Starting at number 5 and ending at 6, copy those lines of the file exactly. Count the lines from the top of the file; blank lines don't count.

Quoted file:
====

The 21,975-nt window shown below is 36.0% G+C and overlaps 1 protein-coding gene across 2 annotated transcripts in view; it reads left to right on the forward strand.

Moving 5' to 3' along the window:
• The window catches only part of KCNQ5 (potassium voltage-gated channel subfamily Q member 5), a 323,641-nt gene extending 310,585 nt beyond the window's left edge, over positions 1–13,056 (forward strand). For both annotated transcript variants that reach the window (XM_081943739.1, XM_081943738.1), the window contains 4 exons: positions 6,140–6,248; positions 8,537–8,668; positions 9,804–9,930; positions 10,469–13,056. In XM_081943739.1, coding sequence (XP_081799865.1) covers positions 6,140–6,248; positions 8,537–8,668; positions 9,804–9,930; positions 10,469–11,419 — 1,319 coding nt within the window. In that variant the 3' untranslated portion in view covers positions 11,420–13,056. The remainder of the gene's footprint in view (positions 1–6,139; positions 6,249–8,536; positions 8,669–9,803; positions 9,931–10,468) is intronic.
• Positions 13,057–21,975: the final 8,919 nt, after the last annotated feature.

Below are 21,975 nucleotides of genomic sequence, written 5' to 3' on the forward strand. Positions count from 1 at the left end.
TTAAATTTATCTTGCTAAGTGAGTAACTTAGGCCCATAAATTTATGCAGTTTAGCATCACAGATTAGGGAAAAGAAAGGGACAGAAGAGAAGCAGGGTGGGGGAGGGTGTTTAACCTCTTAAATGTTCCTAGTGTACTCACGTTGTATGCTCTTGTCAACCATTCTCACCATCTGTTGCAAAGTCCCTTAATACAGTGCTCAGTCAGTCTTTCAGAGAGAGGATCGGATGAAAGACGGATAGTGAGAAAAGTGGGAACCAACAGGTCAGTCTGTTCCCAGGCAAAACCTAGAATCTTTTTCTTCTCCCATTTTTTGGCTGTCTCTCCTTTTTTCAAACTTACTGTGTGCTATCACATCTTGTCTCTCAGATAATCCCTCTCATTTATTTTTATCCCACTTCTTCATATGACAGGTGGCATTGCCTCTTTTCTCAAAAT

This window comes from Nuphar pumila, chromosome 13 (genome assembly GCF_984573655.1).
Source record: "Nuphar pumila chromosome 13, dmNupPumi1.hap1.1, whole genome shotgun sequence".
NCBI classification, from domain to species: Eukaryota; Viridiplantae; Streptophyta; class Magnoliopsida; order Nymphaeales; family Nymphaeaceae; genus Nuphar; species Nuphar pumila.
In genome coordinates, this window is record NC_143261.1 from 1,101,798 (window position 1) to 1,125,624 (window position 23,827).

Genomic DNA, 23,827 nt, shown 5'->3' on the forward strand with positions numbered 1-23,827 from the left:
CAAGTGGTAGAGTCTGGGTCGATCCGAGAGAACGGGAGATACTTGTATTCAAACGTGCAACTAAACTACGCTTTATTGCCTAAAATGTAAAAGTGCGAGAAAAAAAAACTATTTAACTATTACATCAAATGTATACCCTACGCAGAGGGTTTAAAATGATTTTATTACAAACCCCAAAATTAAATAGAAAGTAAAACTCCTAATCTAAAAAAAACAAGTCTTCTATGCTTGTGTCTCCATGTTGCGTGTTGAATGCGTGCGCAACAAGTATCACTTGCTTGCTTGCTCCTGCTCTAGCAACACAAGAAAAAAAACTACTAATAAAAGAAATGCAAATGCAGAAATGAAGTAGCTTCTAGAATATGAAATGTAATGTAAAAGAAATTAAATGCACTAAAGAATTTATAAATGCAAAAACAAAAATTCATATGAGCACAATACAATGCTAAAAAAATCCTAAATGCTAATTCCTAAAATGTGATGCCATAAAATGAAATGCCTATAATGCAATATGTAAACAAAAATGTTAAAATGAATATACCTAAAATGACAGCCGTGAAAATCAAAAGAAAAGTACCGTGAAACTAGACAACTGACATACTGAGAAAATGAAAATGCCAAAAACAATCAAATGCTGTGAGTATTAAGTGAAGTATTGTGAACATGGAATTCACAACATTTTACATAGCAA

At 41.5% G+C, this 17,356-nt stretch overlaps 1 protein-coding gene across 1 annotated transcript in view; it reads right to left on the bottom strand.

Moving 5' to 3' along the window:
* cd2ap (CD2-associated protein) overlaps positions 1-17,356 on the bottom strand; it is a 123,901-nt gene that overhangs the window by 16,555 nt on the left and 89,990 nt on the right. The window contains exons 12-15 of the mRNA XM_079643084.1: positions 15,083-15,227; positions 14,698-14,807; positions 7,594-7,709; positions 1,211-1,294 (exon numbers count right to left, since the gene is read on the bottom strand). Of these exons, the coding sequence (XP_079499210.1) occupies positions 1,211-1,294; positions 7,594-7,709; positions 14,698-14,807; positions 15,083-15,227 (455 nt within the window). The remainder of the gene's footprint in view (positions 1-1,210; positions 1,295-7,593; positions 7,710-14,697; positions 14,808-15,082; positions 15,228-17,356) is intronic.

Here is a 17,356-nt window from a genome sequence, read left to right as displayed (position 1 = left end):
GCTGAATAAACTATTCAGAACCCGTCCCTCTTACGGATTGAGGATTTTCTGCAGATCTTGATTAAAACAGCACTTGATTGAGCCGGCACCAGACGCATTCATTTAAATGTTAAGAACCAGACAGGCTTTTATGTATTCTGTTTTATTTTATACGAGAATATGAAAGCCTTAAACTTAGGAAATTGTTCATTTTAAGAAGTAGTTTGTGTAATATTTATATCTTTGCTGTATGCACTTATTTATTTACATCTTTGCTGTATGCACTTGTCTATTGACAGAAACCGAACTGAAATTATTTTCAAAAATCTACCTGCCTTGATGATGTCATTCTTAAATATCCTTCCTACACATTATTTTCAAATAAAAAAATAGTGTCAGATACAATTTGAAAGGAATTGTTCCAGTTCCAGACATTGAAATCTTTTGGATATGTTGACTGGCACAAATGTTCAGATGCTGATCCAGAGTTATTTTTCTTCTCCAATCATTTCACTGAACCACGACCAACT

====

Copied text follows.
Below are 21,975 nucleotides of genomic sequence, written 5' to 3' on the forward strand. Positions count from 1 at the left end.
TTAAATTTATCTTGCTAAGTGAGTAACTTAGGCCCATAAATTTATGCAGTTTAGCATCACAGATTAGGGAAAAGAAAGGGACAGAAGAGAAGCAGGGTGGGGGAGGGTGTTTAACCTCTTAAATGTTCCTAGTGTACTCACGTTGTATGCTCTTGTCAACCATTCTCACCATCTGTTGCAAAGTCCCTTAATACAGTGCTCAGTCAGTCTTTCAGAGAGAGGATCGGATGAAAGACGGATAGTGAGAAAAGTGGGAACCAACAGGTCAGTCTGTTCCCAGGCAAAACCTAGAATCTTTTTCTTCTCCCATTTTTTGGCTGTCTCTCCTTTTTTCAAACTTACTGTGTGCTATCACATCTTGTCTCTCAGATAATCCCTCTCATTTATTTTTATCCCACTTCTTCATATGACAGGTGGCATTGCCTCTTTTCTCAAAAT